The second half of June is now forecast to be drier than normal in most of the Florida peninsula, but wet in the panhandle. (Image credit: NOAA/ CPC)

All three major South Florida reporting sites on the East Coast made it into the 90s on Sunday for the first time since April.

Miami’s high was 92, the hottest day so far of 2018 and the first 90-degree day since April 24. Ditto for Fort Lauderdale. West Palm Beach topped out at 90, matching the high on April 7 and March 20.

It was 88 in Naples, a little cooler thanks to westerly breezes off the Gulf. The hottest day in Naples so far this year was May 4, when the temperature hit 94, which was a record high for the date.

Unofficially around South Florida, it was 97 just west of Zoo Miami in Miami-Dade County; 96 in Hollywood and 96 in Boca Raton and Palm Springs (central Palm Beach County).

In the Keys, which was where the weekend’s high pressure system was centered, Marathon was 91, matching April 24 for the hottest day of the year. Sunday’s high was 88 in Key West, where it has yet to reach 90 degrees this year.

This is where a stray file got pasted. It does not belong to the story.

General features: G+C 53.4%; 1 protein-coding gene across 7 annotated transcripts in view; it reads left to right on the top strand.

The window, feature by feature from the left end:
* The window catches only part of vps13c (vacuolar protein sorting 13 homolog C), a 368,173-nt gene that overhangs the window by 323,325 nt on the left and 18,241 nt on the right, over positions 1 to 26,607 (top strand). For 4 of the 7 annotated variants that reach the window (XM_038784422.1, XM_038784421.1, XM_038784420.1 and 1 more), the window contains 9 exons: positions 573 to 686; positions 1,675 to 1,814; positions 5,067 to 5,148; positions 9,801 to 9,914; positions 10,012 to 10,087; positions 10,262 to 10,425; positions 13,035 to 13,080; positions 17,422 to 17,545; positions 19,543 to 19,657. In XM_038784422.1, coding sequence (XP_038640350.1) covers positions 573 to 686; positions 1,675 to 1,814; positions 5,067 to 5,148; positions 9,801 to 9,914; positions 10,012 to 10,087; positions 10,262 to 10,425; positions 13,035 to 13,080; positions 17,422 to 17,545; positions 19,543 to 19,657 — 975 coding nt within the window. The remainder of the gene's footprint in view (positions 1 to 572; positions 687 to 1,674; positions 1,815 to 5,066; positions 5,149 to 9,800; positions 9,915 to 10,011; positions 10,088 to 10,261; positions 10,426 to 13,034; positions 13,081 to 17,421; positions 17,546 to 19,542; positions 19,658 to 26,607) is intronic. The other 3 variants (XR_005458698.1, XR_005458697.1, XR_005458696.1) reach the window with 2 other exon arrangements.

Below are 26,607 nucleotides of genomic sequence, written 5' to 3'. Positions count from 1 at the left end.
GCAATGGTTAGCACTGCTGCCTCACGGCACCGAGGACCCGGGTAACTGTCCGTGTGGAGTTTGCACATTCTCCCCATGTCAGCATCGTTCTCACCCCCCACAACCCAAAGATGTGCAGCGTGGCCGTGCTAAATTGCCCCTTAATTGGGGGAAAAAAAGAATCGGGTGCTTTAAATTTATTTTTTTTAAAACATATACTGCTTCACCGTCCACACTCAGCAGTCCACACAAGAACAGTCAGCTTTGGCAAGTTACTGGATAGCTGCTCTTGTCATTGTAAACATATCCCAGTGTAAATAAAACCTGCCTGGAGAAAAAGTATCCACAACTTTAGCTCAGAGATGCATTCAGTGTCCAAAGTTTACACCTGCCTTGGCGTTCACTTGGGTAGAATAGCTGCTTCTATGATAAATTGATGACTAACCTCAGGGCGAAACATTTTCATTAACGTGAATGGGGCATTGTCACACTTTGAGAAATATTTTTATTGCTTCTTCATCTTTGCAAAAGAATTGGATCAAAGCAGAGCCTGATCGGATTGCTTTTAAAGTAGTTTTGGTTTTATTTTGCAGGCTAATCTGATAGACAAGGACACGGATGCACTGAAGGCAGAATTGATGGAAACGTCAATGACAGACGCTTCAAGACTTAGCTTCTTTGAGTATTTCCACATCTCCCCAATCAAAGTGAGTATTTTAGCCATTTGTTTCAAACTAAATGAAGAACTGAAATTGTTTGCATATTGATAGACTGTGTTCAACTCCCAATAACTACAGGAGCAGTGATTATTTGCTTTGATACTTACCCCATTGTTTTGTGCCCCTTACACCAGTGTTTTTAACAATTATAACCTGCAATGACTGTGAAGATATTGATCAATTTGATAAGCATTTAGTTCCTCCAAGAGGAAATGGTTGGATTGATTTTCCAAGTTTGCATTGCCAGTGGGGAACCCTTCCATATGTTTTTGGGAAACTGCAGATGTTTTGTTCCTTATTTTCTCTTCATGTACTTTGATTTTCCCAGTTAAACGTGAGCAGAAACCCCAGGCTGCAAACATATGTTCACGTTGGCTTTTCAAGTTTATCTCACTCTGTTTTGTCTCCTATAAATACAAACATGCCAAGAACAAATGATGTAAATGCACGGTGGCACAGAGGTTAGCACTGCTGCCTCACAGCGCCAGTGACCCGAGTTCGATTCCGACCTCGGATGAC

EAST-CENTRAL FLORIDA: It was 93 in Melbourne, Vero Beach and Fort Pierce, making it the hottest day of the year so far for those cities. The temperature also reached 93 in Stuart.

NORTH FLORIDA: Jacksonville’s 94 and Gainesville’s 94 tied May 11 for the year’s warmest day.

PANHANDLE: Apalachicola’s high of 94 on Sunday broke a record for the date. The previous record high was 93 set in 1985. It was the hottest day of 2018 so far in Apalachicola.

WEST COAST: It was mostly in the upper 80s along the Gulf Coast, but Lakeland reached 91 and it was 90 in Fort Myers.

HEAT INDEX: The “feels like” temperature was 102 Sunday in Fort Lauderdale; 101 in Melbourne; and 100 in Vero Beach.

Heat safety

June is a good time to remind people about heat safety, with the heat index topping 100 up and down the state’s East Coast. Florida summers can be quite nice — if you don’t mind some hot weather — with lighter traffic and thinner crowds. But you have to be prepared, as the National Weather Service notes. (Image credit: NWS-Melbourne)

Parts of Central Florida received around a quarter of an inch of rain Sunday, with a little over an inch reported in inland Hillsborough County. Expect shower and thunderstorm activity to pick up on Monday and Tuesday as a cold front edges down the peninsula and then stalls out over Lake Okeechobee, according to the National Weather Service.

Don’t expect any cooler air behind the front, forecasters say.


RECORD WATCH: Sanford scored a record warm low on Sunday with 77 degrees. That beat the previous record minimum for June 3 — 75, set in 1998.

Key West posts May rainfall record; hurricane season begins

Hurricane season Day One